Pryce is right for Ravens

OWINGS MILLS — When Trevor Pryce arrived in Baltimore last spring, he was accompanied by more than his luggage.

There were questions about his health following back surgery two years ago to repair a herniated disc. There were loud whispers about his declining productivity as the four-time Pro Bowl defensive end was coming off a four-sack campaign.

And the wisdom of giving a $25 million contract that includes $10 million in guaranteed money was repeatedly questioned.

Now, there are no more unanswered issues about the Baltimore Ravens' defensive end, only praise and platitudes following a banner season where he registered 13 sacks to lead the team.

It was Pryce's most prolific year rushing the passer since 1999, when he also posted 13 sacks and his first double-digit sack season since having 12 the following year.

"I was telling Brian Billick that this is the most fun I've had playing football in a long time," Pryce said. "When you're winning, that cures a lot of things, but there's also more to being a professional athlete than winning. We all get paid a lot of money, and we are all in the spotlight, but there's more than that, too.

"It's how do you interact with your teammates, how do you and the coaches get along. What is the most important thing? I think I've figured that out this season."

At 6-foot-5 and 286 pounds, Pryce represents a blend of size, speed, strength, technique and determination.

Typically, he either bulls past an overwhelmed offensive tackle or uses a combination of pass-rushing moves to penetrate gaps and burst into the backfield.

"It's what we anticipated," Ravens coach Brian Billick said. "We have said since Day 1 that he brings us an inside pass rush that we've never had. He is much better against the run than I had anticipated. He is as advertised and was a great pick-up for us."

Heading into Saturday's AFC divisional playoff against the Indianapolis Colts, Pryce has recorded nearly 75 tackles and forced two fumbles.

Plus, his towering presence has allowed the NFL's top-ranked defense to nearly become the first team to ever have four players post 10 sacks or more.

"I would say besides Jason Taylor and Julius Peppers, there's not a defensive lineman in the league right now who is playing better than Trevor Pryce," Pro Bowl outside linebacker Terrell Suggs said. "He has definitely done some things that have helped us win a lot of games. He's been a good guy about it, and I tip my hat to Trevor." Pryce's fun-loving personality and the credibility of being a 10-year veteran with two Super Bowl rings earned with the Denver Broncos have made an impact as well.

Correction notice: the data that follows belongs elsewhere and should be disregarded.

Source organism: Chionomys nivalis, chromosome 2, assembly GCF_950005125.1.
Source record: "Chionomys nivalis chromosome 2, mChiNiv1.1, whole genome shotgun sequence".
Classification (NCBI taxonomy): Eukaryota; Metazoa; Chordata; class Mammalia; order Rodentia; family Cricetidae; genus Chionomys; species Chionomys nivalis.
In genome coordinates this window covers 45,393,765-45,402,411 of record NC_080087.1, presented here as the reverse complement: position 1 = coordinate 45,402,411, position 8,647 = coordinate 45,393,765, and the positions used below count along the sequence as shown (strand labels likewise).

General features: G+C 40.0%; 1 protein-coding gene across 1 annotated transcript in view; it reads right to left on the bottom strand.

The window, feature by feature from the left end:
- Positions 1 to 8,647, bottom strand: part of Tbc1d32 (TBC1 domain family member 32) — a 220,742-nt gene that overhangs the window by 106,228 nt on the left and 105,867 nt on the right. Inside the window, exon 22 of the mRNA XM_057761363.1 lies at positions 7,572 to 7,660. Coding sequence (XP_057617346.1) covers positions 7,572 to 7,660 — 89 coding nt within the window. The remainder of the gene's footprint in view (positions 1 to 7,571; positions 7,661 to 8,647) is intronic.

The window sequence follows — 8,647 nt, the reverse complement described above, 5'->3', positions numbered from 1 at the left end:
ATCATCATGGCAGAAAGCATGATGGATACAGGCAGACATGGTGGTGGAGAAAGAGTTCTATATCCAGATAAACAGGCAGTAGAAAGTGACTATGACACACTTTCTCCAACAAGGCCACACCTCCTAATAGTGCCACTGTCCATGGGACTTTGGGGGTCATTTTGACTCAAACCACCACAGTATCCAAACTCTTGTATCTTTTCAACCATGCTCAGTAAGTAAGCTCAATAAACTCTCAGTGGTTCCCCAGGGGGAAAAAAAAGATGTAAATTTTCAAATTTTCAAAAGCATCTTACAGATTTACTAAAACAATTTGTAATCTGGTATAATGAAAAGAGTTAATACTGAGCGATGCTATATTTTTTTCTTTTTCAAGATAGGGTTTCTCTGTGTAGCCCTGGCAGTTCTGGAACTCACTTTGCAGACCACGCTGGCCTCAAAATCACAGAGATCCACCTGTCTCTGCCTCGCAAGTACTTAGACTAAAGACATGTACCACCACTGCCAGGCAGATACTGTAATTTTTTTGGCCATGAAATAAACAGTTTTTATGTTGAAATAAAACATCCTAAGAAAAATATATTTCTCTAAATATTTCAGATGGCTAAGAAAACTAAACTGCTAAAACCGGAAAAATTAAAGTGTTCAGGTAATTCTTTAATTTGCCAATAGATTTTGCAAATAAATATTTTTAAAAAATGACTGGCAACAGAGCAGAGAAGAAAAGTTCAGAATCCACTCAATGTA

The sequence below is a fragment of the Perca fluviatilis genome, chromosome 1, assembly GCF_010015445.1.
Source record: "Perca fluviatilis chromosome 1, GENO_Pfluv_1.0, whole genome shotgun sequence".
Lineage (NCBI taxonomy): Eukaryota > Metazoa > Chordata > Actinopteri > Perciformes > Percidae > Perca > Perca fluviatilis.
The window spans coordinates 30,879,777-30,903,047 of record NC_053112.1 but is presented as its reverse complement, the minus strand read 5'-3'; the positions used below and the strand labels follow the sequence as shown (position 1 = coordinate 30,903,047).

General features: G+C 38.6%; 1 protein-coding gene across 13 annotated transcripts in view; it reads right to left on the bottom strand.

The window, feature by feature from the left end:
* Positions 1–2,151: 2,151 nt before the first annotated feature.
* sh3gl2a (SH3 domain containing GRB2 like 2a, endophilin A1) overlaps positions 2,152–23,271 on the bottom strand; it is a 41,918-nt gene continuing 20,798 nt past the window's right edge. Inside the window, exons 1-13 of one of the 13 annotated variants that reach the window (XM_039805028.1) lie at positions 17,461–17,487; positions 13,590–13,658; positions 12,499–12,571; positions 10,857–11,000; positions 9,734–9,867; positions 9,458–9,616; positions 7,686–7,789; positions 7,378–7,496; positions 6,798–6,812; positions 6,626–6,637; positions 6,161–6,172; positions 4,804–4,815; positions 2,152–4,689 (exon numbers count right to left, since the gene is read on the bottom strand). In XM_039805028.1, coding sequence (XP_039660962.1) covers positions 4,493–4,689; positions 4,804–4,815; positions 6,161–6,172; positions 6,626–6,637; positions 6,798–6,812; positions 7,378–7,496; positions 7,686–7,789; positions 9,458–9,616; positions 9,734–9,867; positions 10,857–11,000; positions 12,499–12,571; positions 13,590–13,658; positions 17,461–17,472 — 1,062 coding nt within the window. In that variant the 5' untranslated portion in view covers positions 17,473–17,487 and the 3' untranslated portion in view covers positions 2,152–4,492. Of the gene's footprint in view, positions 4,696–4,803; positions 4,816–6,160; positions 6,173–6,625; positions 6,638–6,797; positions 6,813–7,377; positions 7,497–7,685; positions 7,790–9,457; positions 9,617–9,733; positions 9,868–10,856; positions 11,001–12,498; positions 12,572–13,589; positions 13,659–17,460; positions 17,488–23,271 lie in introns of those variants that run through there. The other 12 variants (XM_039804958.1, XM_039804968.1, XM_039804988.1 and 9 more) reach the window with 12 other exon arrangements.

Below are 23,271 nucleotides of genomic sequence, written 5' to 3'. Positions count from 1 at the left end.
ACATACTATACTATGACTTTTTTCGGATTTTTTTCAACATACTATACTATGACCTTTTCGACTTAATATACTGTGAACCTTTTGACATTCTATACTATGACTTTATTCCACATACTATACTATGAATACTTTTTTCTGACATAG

In the locker room, Pryce is prone to starting impromptu dodge ball games or kicking a soccer ball around the team's training complex like an overgrown Pele.

Teammates know he doesn't take himself too seriously, and are comfortable enough with him to joke about his wardrobe.

"Trevor is the worst-dressed dude on the team," Suggs quipped. "He wears too many medium shirts. You can't be 6-foot-9, 300 pounds and be wearing Samari Rolle's T-shirts."

Jokes aside, and Pryce is bound to have a comeback to Suggs' crack about his sartorial choices, the big defensive lineman has answered a lot of questions about his game.

He's also overjoyed to be back in the playoffs after choosing the Ravens over the last-place Cleveland Browns during free agency.

When the Ravens signed Pryce, defensive coordinator Rex Ryan promptly reminded him that the team was counting on him to provide an inside pass rush.

It has been a stark contrast to how Pryce was utilized in Denver last season where he was asked to occupy blockers on third downs, clog up the middle at nose guard or even drop back into pass coverage as an extra linebacker.

"I sure hope I contribute," Pryce said. "They brought me in to do that, and I think a lot of teams around the league know what I can do.

"Everybody has a strength that they have. One thing this team was missing, is what I know how to do. It just makes sense. It's not rocket science."

NOTE: Safety Ed Reed and linebacker Adalius Thomas were named to the Associated Press' All-Pro team. Aaron Wilson covers the Baltimore Ravens for the Carroll County Times in Westminster, Maryland.

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